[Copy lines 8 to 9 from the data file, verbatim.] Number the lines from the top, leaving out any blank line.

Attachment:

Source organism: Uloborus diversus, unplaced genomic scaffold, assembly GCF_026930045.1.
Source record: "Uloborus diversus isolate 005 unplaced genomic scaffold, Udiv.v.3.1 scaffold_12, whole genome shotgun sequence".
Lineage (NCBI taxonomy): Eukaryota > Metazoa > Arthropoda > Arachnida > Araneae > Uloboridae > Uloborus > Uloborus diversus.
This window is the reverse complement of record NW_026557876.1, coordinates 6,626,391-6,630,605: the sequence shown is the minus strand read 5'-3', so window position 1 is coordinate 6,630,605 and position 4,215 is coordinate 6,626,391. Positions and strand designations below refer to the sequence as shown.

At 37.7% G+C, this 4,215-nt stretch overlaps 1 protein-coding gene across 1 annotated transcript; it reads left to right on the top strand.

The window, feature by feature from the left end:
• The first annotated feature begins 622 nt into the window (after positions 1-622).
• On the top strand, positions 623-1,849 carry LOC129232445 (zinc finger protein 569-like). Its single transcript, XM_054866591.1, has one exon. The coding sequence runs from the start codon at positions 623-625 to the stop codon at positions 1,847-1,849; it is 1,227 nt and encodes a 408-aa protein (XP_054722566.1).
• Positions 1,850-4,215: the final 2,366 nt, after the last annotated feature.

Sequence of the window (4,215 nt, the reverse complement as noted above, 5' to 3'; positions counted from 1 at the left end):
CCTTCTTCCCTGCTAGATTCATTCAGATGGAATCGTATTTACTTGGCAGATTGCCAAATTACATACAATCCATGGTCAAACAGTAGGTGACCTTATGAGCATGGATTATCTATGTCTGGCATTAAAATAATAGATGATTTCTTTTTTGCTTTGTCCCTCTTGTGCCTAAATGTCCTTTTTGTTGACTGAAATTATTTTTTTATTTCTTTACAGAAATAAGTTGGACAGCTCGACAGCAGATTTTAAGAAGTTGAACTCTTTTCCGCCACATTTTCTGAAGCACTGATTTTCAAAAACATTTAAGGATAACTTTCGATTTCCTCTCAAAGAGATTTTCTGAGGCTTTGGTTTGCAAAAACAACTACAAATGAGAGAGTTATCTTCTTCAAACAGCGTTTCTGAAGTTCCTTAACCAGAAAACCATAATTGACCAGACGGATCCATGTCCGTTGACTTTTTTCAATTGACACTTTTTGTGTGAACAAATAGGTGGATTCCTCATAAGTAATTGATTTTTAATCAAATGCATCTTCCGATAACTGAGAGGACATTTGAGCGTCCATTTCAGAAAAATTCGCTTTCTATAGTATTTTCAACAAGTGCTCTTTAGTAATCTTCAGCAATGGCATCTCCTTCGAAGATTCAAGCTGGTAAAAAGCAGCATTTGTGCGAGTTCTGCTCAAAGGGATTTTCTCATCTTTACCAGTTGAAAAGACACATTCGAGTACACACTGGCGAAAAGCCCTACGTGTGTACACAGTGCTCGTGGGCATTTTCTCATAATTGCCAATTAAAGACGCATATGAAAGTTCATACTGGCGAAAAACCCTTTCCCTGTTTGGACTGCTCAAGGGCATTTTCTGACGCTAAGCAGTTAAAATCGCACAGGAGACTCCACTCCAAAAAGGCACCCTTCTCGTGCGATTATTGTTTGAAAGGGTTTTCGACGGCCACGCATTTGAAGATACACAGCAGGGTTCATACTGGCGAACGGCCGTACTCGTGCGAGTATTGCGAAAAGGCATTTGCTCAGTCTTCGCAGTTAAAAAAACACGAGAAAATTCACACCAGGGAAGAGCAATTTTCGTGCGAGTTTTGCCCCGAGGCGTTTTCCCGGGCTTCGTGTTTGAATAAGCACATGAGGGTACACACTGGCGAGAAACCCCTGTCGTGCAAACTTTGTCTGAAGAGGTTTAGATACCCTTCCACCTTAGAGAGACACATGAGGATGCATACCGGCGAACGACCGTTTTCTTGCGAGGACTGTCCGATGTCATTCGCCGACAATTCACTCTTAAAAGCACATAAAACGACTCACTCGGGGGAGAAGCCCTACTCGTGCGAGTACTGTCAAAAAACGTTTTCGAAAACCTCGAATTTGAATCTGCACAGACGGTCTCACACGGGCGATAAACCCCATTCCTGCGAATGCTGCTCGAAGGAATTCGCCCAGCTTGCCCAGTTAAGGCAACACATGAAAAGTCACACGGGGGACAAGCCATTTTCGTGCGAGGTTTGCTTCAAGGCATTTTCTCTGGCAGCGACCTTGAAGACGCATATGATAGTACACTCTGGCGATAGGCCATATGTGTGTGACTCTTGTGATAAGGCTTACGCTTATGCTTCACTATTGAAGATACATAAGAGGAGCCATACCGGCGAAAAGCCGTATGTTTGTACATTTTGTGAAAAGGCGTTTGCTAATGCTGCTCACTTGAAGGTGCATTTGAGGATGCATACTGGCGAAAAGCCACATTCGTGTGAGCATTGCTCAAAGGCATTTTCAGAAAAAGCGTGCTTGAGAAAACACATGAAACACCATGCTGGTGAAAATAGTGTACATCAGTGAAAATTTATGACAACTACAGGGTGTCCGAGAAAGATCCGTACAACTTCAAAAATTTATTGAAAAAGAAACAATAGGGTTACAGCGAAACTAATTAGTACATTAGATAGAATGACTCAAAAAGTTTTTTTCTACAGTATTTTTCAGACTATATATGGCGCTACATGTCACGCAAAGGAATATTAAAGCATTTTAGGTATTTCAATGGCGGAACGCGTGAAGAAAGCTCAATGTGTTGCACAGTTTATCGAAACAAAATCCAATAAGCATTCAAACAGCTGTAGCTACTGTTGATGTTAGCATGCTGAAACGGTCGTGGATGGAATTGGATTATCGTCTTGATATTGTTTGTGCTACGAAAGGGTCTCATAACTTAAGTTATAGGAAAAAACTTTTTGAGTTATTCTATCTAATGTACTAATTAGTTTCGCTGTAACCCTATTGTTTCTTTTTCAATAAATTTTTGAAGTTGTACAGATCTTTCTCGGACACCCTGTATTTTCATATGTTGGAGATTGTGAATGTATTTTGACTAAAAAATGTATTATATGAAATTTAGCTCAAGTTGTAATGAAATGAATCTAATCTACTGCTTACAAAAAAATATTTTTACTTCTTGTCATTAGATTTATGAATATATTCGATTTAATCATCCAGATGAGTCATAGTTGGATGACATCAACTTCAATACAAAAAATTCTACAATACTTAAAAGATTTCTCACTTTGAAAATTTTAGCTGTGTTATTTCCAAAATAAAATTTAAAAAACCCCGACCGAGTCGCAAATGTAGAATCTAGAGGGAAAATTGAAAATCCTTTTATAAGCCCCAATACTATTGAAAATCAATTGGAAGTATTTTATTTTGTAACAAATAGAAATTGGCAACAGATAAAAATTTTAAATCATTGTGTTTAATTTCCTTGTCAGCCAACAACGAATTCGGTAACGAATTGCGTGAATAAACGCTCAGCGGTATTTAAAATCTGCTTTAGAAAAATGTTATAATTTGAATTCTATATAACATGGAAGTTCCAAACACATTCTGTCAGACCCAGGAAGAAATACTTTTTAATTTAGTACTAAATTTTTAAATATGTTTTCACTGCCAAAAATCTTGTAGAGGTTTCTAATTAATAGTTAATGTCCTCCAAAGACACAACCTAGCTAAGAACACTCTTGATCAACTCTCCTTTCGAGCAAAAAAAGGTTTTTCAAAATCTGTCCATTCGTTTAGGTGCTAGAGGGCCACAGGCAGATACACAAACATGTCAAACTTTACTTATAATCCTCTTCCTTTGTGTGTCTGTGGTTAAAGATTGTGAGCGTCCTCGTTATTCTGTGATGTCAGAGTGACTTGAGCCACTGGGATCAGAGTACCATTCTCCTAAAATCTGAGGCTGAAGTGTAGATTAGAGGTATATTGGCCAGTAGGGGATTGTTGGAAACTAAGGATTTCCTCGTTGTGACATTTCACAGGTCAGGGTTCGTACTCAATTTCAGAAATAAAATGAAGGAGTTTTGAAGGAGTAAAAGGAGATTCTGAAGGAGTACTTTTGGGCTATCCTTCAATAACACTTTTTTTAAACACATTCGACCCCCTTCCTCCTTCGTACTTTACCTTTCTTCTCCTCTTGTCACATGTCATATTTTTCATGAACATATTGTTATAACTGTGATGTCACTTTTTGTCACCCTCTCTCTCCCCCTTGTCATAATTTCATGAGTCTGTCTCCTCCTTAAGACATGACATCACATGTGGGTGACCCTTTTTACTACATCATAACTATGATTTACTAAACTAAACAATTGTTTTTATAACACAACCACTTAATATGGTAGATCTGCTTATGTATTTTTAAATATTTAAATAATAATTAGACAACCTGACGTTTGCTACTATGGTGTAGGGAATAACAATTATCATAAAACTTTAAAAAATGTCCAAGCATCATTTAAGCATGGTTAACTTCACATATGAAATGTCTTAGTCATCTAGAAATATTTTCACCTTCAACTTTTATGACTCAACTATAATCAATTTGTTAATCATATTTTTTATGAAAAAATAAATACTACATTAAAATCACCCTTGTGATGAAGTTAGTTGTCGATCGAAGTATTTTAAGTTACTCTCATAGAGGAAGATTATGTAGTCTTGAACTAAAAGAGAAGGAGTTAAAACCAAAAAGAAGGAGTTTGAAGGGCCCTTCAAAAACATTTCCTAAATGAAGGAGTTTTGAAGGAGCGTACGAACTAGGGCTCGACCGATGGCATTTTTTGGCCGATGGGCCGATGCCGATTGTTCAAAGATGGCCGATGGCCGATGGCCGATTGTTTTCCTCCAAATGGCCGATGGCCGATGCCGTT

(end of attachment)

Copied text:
• On the top strand, positions 623-1,849 carry LOC129232445 (zinc finger protein 569-like). Its single transcript, XM_054866591.1, has one exon. The coding sequence runs from the start codon at positions 623-625 to the stop codon at positions 1,847-1,849; it is 1,227 nt and encodes a 408-aa protein (XP_054722566.1).
• Positions 1,850-4,215: the final 2,366 nt, after the last annotated feature.